10 p.m. Saturday Brick
Saturday’s terrific triple-bill at the Brick is a microcosm of the vitality of Kansas City’s rock scene and features three vastly different acts. Sons of Great Dane’s new EP demonstrates that the band has successfully merged the pop of Cheap Trick with the country-tinged punch of Uncle Tupelo. The Dead Girls are a reliably captivating power pop band. The youthful Radkey is one of the region’s most exciting new bands. Like an immensely talented child who isn’t certain what he wants to be when he grows up, Radkey has yet to solidify its identity. Tracking Radkey’s development promises to be a satisfying diversion for area rock fans.
The cover charge for the 10 p.m. show is $7.
9 p.m. Monday Granada
Aesop Rock, adored by partisans of the form and ignored by the remainder of the world, is one of underground hip-hop’s most thoughtful stars. Would-be hits like “None Shall Pass” virtually define the genre. He’s touring in support of “Skelethon,” the latest addition to a formidable catalog that has been helping to redefine hip-hop for 15 years. The Californian is just as likely to rap about philosophy as street life over productions that are decidedly out of step with mainstream styles. The hip-hop hero’s formidable crew includes Rob Sonic, DJ Big Wiz and Dark Time Sunshine.
Tickets to the 9 p.m. show are $16 in advance and $18 on the day of the show.
7 p.m. Tuesday Kauffman Center for the Performing Arts
The most talked-about artist in jazz seems like a reluctant star. Esperanza Spalding is a bassist, vocalist and composer who looks just as happy playing a complementary role in the band of saxophonist Joe Lovano as she does leading her own ensemble. Tuesday’s concert is her second headlining show in Kansas City and the first since she claimed the Grammy Award for best new artist in 2011. Spalding is expected to focus on material from her recent funk-flavored release, “Radio Music Society.” Curiosity seekers should expect to hear a prescient preview of the sound of jazz in the millennium.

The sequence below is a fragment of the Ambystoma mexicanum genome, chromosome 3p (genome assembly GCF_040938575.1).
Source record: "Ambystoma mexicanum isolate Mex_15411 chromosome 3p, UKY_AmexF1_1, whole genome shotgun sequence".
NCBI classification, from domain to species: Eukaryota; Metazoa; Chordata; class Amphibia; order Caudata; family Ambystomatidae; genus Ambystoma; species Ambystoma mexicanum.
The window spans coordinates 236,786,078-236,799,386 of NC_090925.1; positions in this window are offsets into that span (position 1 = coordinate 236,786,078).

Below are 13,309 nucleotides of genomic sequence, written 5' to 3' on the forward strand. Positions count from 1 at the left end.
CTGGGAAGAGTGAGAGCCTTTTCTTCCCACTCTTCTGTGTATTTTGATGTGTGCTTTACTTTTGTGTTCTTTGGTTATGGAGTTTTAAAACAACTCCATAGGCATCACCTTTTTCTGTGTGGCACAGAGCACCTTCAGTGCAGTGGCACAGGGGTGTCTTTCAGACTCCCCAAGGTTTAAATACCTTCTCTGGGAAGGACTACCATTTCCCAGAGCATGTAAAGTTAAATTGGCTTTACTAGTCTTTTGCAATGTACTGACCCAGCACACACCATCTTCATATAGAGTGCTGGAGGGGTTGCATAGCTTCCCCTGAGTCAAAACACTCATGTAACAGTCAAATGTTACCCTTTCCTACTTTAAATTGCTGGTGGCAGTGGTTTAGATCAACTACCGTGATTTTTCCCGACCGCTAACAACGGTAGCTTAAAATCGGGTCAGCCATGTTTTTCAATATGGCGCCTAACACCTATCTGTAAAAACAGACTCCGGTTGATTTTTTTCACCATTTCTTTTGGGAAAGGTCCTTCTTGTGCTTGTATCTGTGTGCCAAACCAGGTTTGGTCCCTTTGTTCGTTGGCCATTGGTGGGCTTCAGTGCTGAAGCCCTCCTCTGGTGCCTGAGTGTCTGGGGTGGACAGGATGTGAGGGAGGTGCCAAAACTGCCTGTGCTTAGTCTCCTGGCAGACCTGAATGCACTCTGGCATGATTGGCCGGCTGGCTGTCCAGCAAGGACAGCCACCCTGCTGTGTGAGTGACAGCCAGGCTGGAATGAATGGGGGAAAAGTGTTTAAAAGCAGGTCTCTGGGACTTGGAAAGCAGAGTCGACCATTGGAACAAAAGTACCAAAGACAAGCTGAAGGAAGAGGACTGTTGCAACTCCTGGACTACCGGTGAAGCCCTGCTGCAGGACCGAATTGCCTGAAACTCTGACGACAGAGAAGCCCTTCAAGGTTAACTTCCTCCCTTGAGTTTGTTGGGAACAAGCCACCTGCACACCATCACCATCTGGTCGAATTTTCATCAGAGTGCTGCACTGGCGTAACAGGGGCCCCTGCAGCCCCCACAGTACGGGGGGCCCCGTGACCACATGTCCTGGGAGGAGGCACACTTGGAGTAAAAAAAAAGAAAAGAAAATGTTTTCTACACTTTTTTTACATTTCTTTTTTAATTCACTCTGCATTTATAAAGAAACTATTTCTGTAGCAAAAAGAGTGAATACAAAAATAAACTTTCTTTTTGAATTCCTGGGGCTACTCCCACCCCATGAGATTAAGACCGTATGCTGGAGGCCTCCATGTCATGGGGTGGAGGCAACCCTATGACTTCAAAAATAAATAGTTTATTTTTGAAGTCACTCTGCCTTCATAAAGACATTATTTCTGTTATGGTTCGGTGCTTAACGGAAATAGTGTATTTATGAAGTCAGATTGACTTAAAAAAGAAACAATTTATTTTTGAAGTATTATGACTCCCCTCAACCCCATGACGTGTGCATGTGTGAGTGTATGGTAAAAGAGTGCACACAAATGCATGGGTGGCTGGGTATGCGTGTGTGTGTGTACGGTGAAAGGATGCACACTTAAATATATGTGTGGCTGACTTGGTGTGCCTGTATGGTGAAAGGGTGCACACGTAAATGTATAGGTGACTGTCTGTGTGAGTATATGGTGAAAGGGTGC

Tickets to the 7 p.m. show range from $39 to $69.
8 p.m. Sunday Riot Room
The members of Crocodiles don’t attempt to hide their influences. The San Diego-based band sounds like a fuzzy combination of the iconic ’80s acts the Jesus and Mary Chain and Echo and the Bunnymen. Heavy on reverb and feedback, Crocodiles’ psychedelic pop occasionally reaches the lofty heights achieved by its inspirations. The new album, “Endless Flowers,” which is loaded with blissful gems like the tellingly titled “Bubblegum Trash,” is close to perfect. The music of the Crocodiles may not be innovative, but it’s eminently enjoyable.
Tickets to the 8 p.m. show are $10 in advance and $12 on the day of the show.
8 p.m. Saturday Uptown Theater
The wayward sons of Kansas continue to carry on. The original lineup of the classic rock act may have splintered, but this “official” version of the band is certain to play hits including “Carry On Wayward Son” with satisfying authority. Kansas’ current tour marks the 35th anniversary of the release of the album “Point of Know Return” and the band’s signature hit “Dust in the Wind.” Two proven audience-pleasing acts open the show. King’s X is a heavy rock band with deep Midwestern roots. That 1 Guy is a multitasking one-man-band.
Tickets to the 8 p.m. show range from $33 to $100.